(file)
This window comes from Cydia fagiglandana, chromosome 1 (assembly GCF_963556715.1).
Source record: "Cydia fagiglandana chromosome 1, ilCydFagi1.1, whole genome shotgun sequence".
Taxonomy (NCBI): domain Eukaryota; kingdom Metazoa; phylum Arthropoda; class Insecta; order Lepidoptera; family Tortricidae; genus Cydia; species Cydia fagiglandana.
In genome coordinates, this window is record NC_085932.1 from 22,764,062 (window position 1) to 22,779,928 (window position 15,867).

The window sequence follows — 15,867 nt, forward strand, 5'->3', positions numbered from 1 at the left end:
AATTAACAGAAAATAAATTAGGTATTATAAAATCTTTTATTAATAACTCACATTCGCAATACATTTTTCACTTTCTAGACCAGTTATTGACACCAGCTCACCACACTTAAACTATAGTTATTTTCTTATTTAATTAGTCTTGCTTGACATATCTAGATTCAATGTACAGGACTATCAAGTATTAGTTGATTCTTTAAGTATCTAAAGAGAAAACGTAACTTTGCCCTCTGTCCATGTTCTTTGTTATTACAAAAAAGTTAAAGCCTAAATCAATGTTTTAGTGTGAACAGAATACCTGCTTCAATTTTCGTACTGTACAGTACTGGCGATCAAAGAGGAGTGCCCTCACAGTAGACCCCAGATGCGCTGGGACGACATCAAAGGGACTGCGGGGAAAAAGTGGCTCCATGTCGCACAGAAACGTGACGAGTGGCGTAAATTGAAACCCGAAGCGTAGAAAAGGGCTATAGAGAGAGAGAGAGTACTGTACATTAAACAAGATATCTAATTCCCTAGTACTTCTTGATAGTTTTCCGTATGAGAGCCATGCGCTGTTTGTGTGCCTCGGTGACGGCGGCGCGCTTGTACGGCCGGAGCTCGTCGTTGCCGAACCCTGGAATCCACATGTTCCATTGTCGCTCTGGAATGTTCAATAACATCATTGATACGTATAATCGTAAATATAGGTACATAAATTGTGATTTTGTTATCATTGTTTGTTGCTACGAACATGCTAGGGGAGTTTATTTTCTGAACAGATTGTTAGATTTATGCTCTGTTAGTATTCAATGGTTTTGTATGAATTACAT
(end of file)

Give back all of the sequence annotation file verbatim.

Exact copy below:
This window comes from Cydia fagiglandana, chromosome 1 (assembly GCF_963556715.1).
Source record: "Cydia fagiglandana chromosome 1, ilCydFagi1.1, whole genome shotgun sequence".
Taxonomy (NCBI): domain Eukaryota; kingdom Metazoa; phylum Arthropoda; class Insecta; order Lepidoptera; family Tortricidae; genus Cydia; species Cydia fagiglandana.
In genome coordinates, this window is record NC_085932.1 from 22,764,062 (window position 1) to 22,779,928 (window position 15,867).

The window sequence follows — 15,867 nt, forward strand, 5'->3', positions numbered from 1 at the left end:
AATTAACAGAAAATAAATTAGGTATTATAAAATCTTTTATTAATAACTCACATTCGCAATACATTTTTCACTTTCTAGACCAGTTATTGACACCAGCTCACCACACTTAAACTATAGTTATTTTCTTATTTAATTAGTCTTGCTTGACATATCTAGATTCAATGTACAGGACTATCAAGTATTAGTTGATTCTTTAAGTATCTAAAGAGAAAACGTAACTTTGCCCTCTGTCCATGTTCTTTGTTATTACAAAAAAGTTAAAGCCTAAATCAATGTTTTAGTGTGAACAGAATACCTGCTTCAATTTTCGTACTGTACAGTACTGGCGATCAAAGAGGAGTGCCCTCACAGTAGACCCCAGATGCGCTGGGACGACATCAAAGGGACTGCGGGGAAAAAGTGGCTCCATGTCGCACAGAAACGTGACGAGTGGCGTAAATTGAAACCCGAAGCGTAGAAAAGGGCTATAGAGAGAGAGAGAGTACTGTACATTAAACAAGATATCTAATTCCCTAGTACTTCTTGATAGTTTTCCGTATGAGAGCCATGCGCTGTTTGTGTGCCTCGGTGACGGCGGCGCGCTTGTACGGCCGGAGCTCGTCGTTGCCGAACCCTGGAATCCACATGTTCCATTGTCGCTCTGGAATGTTCAATAACATCATTGATACGTATAATCGTAAATATAGGTACATAAATTGTGATTTTGTTATCATTGTTTGTTGCTACGAACATGCTAGGGGAGTTTATTTTCTGAACAGATTGTTAGATTTATGCTCTGTTAGTATTCAATGGTTTTGTATGAATTACAT